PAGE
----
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One of the 50 areas in the Renamed Constitution where all vetoes are removed and control is effectively handed to EU institutions is in transport matters.

The EU has long desired a single transport policy controlled by eurocrats and not the member states. In 1957 the newly-founded European Commission established a plan for a common transport market run on the basis of "free competition" and the "principles of the market economy" as written into the Treaty of Rome.

On the basis of this plan, on May 13 1965, the Council of Ministers adopted a decision to harmonise and introduce competition in the transport sector. A good example of how 'competition' is being forced on to the transport sector is Council Directive 91/440/EEC introduced on July 29 1991.

This directive "requires member states: to grant the rail companies independence from government and introduce commercial management techniques; and to separate the management of infrastructure from transport management". This infamous directive established a historically unprecedented liberalisation model, instituting a dangerous "vertical split" separating rail infrastructure from the operation of rail services. It stipulates:

  • operational autonomy for railway operators
  • separation of the infrastructure from service operations (as an absolute minimum - although not exclusively - for accounting purposes)
  • open access for international undertakings
  • introduction of track access charges and a sound financial basis for railway operators

This was exactly the basis for John Major's Tory privatisation of British Rail in 1996. The Railways Regulation 1992, which began rail privatisation, was introduced under Section 2(2) of the European Communities Act 1972 to comply with directive 91/440/EEC.

However, this EU-sponsored rail 'liberalisation' model has proved disastrous in Britain. Privatisation of rail infrastructure maintenance directly led to the catastrophic deterioration of track, causing the deaths of many passengers and rail workers. Private train operators' record profits are siphoned directly from public subsidy, there is a perpetual squeeze on rail workers' pay and ticket fares continue to rocket, making Britain's railways the most expensive in Europe.

Despite the introduction of 91/440, the path followed by other European member states has differed radically from the UK government's wholesale adoption of the Commission's privatisation model due, in large measure, to the disastrous experience in the UK. The poor operational safety and financial performance of the UK privatised rail sector arose directly from the "vertical split" model advocated in 91/440.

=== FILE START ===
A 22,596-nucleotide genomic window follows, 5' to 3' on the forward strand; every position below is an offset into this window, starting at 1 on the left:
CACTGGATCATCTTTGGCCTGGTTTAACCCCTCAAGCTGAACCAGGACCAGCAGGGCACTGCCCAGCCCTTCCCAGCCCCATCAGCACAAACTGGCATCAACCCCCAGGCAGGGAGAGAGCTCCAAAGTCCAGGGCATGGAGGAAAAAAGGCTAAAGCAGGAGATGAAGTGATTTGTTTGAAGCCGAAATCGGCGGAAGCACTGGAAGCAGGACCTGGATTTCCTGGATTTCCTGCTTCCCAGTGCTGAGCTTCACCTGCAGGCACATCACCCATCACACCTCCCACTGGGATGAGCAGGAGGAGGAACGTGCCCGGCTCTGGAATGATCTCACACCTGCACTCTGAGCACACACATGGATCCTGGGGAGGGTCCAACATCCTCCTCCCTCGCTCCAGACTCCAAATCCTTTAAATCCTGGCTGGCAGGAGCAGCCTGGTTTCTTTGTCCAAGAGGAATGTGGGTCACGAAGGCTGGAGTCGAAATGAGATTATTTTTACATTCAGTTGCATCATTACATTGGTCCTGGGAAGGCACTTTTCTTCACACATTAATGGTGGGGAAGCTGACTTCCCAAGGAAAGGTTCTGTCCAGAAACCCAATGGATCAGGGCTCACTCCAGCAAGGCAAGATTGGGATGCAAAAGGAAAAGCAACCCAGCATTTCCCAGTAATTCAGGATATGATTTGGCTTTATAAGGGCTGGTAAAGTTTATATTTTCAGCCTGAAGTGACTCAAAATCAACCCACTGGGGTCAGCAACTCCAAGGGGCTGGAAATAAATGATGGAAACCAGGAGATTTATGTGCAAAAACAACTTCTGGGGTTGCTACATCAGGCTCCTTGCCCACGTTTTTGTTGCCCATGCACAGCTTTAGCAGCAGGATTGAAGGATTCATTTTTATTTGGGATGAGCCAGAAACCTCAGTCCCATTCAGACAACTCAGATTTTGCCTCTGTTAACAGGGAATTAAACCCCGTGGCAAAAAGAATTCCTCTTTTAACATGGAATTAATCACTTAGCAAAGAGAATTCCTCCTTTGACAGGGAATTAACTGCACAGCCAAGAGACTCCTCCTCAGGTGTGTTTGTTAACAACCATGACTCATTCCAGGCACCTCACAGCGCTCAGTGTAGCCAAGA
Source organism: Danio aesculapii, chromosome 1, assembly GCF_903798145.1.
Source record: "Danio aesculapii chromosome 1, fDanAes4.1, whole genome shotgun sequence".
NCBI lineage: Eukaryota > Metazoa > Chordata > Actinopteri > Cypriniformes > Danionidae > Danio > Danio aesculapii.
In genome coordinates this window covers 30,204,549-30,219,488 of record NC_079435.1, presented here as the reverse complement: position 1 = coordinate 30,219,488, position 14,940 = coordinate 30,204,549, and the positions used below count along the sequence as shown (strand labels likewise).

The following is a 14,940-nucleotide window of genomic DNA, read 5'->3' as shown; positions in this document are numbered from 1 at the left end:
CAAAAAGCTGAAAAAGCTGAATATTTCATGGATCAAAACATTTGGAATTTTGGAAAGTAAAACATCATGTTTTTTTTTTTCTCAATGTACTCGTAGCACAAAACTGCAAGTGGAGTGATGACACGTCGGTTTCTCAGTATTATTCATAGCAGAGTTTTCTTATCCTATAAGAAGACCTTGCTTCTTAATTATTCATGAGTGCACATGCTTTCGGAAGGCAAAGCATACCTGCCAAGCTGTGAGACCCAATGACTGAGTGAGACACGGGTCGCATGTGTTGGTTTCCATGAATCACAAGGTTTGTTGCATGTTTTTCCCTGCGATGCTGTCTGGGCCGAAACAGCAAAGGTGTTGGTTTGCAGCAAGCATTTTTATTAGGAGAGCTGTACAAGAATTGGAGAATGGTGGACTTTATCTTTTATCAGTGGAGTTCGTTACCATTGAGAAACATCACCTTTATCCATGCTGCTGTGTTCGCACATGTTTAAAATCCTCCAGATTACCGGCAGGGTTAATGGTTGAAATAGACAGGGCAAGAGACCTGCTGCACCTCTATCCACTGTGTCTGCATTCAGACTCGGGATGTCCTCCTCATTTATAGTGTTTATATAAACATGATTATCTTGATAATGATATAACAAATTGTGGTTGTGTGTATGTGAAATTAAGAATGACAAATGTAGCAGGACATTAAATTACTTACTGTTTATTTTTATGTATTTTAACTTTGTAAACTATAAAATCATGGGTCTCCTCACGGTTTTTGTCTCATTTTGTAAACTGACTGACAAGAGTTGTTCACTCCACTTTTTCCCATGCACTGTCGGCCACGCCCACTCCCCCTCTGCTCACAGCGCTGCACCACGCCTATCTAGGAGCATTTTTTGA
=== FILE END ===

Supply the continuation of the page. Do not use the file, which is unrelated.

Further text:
This EU-sponsored rail 'liberalisation' model has proved disastrous in Britain. The idea that competing train operating companies can compete for slots in track use is clearly limited as train path scheduling on the fixed track infrastructure has limited flexibility. Nevertheless, in 2005 EU transport ministers agreed to 'liberalise' domestic railway networks by 2010. The refusal to recognise these fundamental flaws is a long-term characteristic of European Commission thinking on rail 'liberalisation'.

The financial problem of the EU "vertical split" model is that train operating companies cannot possibly absorb the true cost of the infrastructure. So this model relies on a valuation determined by low track-use charges which can be realistically borne by train operating companies. This means that the extra investment required must come from sources other than those private companies operating the network, i.e. the taxpayer through subsidies and fare- paying passengers through ticket price hikes.

The Commission has delivered a bewildering stream of Directives, white papers and 'rail packages' to open up national railways to market competition. As a result it is on a collision course with elected governments who increasingly see Brussels model of rail privatisation as a recipe for compromising safety and the decline of rail. If the Constitution is imposed, national governments will no longer have the power to veto rail privatisation and other measures regarding transport.